Digital Transformation: It’s About Your People

If there was ever any doubt, 2020 has proven that digital transformation is here, and it’s here to stay. The reality is, it’s been here for some time, organizations have just been painfully slow to accept it, weighted down by other priorities, old ways of thinking, and red tape. But in a matter of months – and in some cases days – businesses have had to adapt to new customer needs, new ways of working and selling and introducing new business models to survive—at the speed of digital.

If you are feeling the pressure, you are not alone. All this change has led to companies dealing with greater levels of complexity, ambiguity and the searing pace of change. It’s more important than ever that we get digital right. But too often organizations are so focused on the nuts and bolts of systems, technology and processes that they neglect to address the major reason why digital transformations fail—ignoring the human factors of change.

Here are three major pitfalls that often cause digital transformation efforts to fail.

Reason 1: We don’t meet people where they are 

As is painfully clear in 2020, people experience a variety of emotions, including stress, anxiety, lethargy and depression during times of change. But too often these factors are not considered, causing transformation efforts to stall and fail as people shut down when you need them the most, or return to what feels safe, such as old ways of working. Having an understanding of where your people are can help you better position the transformation in a way that resonates with them and provides clues to how you can best support your people, so they can rise to the occasion.

Organizations need to start by listening to their people and tap into their mindsets, emotions and motivations. For example, change is always better when one has a sense of control, rather than feeling like it’s being imposed from above. This can mean building in psychological safety by creating spaces where people can share ideas and viewpoints around the change and then publicly recognizing those who do. This helps ensure your people aren’t afraid to raise their voice to say what’s working and what’s not, instead they are encouraged, so you can fine-tune and accelerate your transformation efforts. Organizations also benefit from tapping into what motivates their people. Often times, a simple motivator like empowering your people to make decisions and help drive the change can make the difference between success and failure.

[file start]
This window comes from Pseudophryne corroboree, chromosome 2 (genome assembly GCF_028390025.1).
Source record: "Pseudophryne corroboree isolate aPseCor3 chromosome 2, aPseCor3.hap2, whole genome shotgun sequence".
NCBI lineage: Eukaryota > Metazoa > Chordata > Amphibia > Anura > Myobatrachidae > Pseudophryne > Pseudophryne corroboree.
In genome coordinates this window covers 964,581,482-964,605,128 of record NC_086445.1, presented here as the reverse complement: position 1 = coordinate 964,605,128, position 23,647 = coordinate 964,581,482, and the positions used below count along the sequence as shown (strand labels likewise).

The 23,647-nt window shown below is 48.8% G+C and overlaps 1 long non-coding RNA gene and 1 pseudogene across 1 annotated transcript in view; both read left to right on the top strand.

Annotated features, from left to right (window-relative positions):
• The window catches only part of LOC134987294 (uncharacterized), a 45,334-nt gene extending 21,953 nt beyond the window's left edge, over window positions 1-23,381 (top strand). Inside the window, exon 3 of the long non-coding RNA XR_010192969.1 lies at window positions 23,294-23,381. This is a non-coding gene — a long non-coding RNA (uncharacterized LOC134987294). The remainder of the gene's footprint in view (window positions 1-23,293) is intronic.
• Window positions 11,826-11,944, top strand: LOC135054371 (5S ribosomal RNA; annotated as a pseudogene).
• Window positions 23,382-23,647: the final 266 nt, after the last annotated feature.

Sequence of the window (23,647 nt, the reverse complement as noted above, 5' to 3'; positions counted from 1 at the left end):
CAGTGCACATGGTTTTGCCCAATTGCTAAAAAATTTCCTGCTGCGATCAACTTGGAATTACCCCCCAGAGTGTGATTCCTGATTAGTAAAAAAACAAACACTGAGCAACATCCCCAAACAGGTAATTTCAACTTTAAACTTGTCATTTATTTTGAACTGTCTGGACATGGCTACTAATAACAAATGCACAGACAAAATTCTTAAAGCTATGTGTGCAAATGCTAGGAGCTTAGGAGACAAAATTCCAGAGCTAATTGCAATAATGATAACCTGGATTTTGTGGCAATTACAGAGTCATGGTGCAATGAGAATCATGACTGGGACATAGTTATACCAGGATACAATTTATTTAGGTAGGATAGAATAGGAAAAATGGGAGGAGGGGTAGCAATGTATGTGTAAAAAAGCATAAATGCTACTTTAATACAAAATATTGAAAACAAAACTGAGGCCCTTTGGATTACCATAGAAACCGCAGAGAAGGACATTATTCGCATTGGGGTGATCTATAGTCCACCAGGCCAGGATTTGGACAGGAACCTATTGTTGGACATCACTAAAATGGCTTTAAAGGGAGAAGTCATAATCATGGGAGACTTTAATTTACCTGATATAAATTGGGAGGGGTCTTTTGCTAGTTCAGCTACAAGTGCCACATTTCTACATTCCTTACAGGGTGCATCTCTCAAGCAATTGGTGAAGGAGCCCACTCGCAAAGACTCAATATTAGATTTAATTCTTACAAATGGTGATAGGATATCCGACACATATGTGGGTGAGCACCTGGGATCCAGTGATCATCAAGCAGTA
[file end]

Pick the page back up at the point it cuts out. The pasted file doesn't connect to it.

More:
Reason #2: The change is confusing and mind-numbing

Digital transformation is by its very nature complex.  It may seem clear from the top, but as you make your way down the levels of the organization, that message gets muddled and lost in tons of details, mixed messages, and the mind-numbing minutia of training, which leads to the horror and frustration that many of us have experienced when being forced to change our habits and the tools we rely on every day.

We’ve got to keep it simple and tell a story that puts people at the center. Context is everything, and without a clear story around the why, the what and the how of the transformation, without a promise of a hopeful future, it will be impossible to create alignment, cut through the clutter and create the needed energy to successfully drive the change.

Reason #3 – Leader’s aren’t leading

Leaders are the driving force of change, but so often they are not given the information, guidance or runway needed to drive it. Not only that, but with the current global environment, leaders’ jobs have become increasingly difficult as they try to navigate new ways of leading and managing teams virtually. We know from research that the majority of leaders today are struggling with how to lead remote teams in a world that will never return to what it once was.